Changes in the AROP rate are relatively small and not statistically significant in eleven of the twenty-five countries. For the remaining fourteen, the countries where relative poverty is predicted to increase the most are: Latvia (+1.3 ppts), Lithuania (+1.2 ppts), Malta (+1.0 ppts) and the Netherlands (+0.7 ppts). In all four countries poverty risk has been on the rise since 2011. A smaller but statistically significant poverty increase is also predicted for France and Germany. The seven countries where relative poverty is estimated to decrease the most are: Hungary (-2.4 ppts), Cyprus (-1.8 ppts), Bulgaria (-1.0 ppt), Portugal (-0.8 ppts), Romania (-0.7 ppts), Slovakia and Spain (-0.6 ppts for both cases). In Hungary this development is mostly associated with the improving labour market conditions. From 2013 to 2015, the employment rate in Hungary increased by more than five percentage points. In Cyprus the poverty decrease is likely to be related to the substitution of the public assistance benefit by a guaranteed minimum income scheme in 2014 and to the gradual improvement in the labour market conditions of the country. In both countries decreasing poverty risk is a fairly recent trend which started in 2012.

Figure 1: Nowcasted changes in the median household disposable income (in %) and AROP (in ppts), 2013-2015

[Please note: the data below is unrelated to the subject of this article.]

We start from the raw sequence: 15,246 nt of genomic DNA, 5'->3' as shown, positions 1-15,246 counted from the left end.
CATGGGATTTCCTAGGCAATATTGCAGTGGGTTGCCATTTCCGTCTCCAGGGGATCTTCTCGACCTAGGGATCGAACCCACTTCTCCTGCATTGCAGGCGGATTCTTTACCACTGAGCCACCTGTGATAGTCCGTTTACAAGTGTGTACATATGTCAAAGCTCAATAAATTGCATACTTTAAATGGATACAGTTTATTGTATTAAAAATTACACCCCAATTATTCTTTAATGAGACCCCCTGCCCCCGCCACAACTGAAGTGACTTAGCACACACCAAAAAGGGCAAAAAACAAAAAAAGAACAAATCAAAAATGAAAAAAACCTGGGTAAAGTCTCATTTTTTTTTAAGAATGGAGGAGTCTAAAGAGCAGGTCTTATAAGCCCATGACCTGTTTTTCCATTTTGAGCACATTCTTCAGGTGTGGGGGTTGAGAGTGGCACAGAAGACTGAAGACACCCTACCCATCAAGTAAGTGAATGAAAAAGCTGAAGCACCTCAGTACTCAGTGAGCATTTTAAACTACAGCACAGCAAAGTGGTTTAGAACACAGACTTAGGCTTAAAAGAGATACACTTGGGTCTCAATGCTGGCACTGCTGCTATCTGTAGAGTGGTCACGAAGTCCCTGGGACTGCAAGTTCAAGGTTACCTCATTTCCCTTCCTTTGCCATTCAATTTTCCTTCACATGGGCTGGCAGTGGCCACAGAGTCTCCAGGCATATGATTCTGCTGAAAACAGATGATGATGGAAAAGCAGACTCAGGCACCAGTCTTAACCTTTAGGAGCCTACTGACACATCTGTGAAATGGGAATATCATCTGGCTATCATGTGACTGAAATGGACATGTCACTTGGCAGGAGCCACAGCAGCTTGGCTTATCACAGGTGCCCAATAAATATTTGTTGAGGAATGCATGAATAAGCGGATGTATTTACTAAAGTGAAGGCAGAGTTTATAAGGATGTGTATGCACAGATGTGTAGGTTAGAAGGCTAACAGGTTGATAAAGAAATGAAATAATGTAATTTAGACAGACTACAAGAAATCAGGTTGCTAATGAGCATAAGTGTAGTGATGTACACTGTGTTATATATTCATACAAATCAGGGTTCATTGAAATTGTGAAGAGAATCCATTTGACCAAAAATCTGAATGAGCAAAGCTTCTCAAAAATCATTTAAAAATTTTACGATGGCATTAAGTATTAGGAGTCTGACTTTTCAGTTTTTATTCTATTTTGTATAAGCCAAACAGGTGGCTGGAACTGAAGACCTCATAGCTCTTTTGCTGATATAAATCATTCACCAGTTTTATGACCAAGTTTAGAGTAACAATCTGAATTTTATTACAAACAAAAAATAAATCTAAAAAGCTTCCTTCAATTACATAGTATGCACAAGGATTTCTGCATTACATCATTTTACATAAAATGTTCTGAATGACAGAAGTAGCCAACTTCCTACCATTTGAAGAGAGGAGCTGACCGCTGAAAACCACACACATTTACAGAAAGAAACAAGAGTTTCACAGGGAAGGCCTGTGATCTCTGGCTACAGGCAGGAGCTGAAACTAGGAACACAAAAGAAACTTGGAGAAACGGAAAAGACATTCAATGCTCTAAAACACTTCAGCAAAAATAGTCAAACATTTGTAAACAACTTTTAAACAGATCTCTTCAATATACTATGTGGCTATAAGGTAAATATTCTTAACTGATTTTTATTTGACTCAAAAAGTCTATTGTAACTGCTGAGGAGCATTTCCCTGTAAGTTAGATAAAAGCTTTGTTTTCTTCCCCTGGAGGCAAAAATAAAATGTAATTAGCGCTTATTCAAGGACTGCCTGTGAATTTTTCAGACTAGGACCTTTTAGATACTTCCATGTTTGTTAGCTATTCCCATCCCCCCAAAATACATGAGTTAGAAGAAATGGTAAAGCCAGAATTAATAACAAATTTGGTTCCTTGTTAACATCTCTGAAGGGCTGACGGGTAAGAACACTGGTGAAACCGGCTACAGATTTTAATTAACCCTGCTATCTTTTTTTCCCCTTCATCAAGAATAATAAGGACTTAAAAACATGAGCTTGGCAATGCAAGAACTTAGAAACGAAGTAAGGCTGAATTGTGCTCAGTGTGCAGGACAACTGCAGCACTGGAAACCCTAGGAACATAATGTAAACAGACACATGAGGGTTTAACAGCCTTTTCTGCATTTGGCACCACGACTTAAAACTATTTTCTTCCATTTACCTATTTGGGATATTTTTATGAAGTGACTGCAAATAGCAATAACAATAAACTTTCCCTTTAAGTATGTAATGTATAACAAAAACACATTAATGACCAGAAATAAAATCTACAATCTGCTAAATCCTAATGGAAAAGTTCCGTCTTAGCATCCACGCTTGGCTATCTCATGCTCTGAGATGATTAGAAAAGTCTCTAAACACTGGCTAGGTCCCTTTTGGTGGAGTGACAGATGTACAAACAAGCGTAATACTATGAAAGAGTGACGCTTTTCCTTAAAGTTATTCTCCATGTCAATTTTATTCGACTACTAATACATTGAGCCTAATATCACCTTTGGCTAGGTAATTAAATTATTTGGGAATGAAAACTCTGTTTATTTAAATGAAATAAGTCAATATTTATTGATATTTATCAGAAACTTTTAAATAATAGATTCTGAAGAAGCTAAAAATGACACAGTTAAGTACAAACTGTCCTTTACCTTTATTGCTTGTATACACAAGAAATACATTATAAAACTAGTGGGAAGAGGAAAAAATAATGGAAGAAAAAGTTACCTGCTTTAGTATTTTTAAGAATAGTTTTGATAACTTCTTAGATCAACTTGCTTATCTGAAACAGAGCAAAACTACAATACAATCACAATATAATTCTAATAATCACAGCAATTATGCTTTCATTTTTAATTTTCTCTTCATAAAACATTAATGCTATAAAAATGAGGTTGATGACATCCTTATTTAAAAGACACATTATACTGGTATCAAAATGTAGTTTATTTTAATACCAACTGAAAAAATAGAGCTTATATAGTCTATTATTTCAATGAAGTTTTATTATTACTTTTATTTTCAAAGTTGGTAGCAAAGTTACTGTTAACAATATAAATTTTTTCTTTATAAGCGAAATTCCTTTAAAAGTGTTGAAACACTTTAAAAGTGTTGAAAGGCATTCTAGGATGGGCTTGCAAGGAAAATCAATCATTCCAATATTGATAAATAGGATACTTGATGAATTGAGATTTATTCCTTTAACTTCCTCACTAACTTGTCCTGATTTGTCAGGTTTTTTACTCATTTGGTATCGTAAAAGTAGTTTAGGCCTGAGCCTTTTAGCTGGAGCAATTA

Note: Estimated changes in AROP are statistically significant at: 95% level (yellow dots), 99% level (orange dots), 99.9% level (red dots). Estimated changes in household disposable income are statistically significant at 99.9% for all countries except DK, EL, and LU.
Source: own simulations with EUROMOD.

How accurate are the nowcasts?

The accuracy of the nowcasts depends on a number of factors: in particular on the consistency between the EU-SILC trends, EUROMOD simulations, and external macroeconomic statistics used for modelling changes in employment characteristics and market incomes. Figure 2 presents the nowcasted AROP estimates for income years 2011-2015 together with the actual EU-SILC indicators for income years 2005-2013/14. In most cases the two estimates follow the same trends. However, in Estonia, Greece, Italy, Cyprus, Luxembourg, Romania, and Sweden AROP nowcasts diverge from the actual indicator. The results for these countries should be treated with caution.

Figure 2: Nowcasted and actual AROP, 2005-2015 (country charts appear separately one by one using a drop down menu)

Source: own simulations with EUROMOD; Eurostat database (last accessed on August 17, 2016)

The nowcasting approach constitutes a sound alternative to waiting until official statistics are made available and can provide valuable ex-ante information on potential distributional effects of contemporary economic and policy-related developments. The method is transparent and consistent across countries. The methodology is continuously improved based on retrospective assessment of nowcasts’ performance.

More information

The nowcasts up to 2016 for all EU countries are expected to be released in spring 2017. The presented and upcoming results are based on research carried out within the ‘EU Social Situation Monitor’.

To read more about the nowcasts for 2015, see the EUROMOD Working Paper.